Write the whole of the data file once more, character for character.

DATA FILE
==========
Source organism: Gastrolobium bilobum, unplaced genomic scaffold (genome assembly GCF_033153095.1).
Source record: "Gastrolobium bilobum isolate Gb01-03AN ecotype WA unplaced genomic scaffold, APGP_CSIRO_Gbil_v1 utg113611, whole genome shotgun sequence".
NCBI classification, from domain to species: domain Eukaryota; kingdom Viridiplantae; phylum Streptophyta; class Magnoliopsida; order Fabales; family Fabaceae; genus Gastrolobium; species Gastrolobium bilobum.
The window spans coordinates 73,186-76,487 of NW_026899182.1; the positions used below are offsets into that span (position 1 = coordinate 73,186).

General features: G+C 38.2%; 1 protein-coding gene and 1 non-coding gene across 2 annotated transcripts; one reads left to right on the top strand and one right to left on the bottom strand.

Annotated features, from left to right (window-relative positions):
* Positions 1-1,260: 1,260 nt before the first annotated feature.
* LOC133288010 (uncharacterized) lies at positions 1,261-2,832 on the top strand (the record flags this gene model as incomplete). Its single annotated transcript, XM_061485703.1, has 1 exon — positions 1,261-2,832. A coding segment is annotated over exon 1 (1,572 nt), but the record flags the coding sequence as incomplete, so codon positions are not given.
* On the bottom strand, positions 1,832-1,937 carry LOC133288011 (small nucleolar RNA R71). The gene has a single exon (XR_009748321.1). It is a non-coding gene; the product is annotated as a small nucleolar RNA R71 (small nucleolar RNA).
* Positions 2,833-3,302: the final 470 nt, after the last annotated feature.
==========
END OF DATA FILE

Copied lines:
Source organism: Gastrolobium bilobum, unplaced genomic scaffold (genome assembly GCF_033153095.1).
Source record: "Gastrolobium bilobum isolate Gb01-03AN ecotype WA unplaced genomic scaffold, APGP_CSIRO_Gbil_v1 utg113611, whole genome shotgun sequence".
NCBI classification, from domain to species: domain Eukaryota; kingdom Viridiplantae; phylum Streptophyta; class Magnoliopsida; order Fabales; family Fabaceae; genus Gastrolobium; species Gastrolobium bilobum.
The window spans coordinates 73,186-76,487 of NW_026899182.1; the positions used below are offsets into that span (position 1 = coordinate 73,186).

General features: G+C 38.2%; 1 protein-coding gene and 1 non-coding gene across 2 annotated transcripts; one reads left to right on the top strand and one right to left on the bottom strand.

Annotated features, from left to right (window-relative positions):
* Positions 1-1,260: 1,260 nt before the first annotated feature.
* LOC133288010 (uncharacterized) lies at positions 1,261-2,832 on the top strand (the record flags this gene model as incomplete). Its single annotated transcript, XM_061485703.1, has 1 exon — positions 1,261-2,832. A coding segment is annotated over exon 1 (1,572 nt), but the record flags the coding sequence as incomplete, so codon positions are not given.
* On the bottom strand, positions 1,832-1,937 carry LOC133288011 (small nucleolar RNA R71). The gene has a single exon (XR_009748321.1). It is a non-coding gene; the product is annotated as a small nucleolar RNA R71 (small nucleolar RNA).
* Positions 2,833-3,302: the final 470 nt, after the last annotated feature.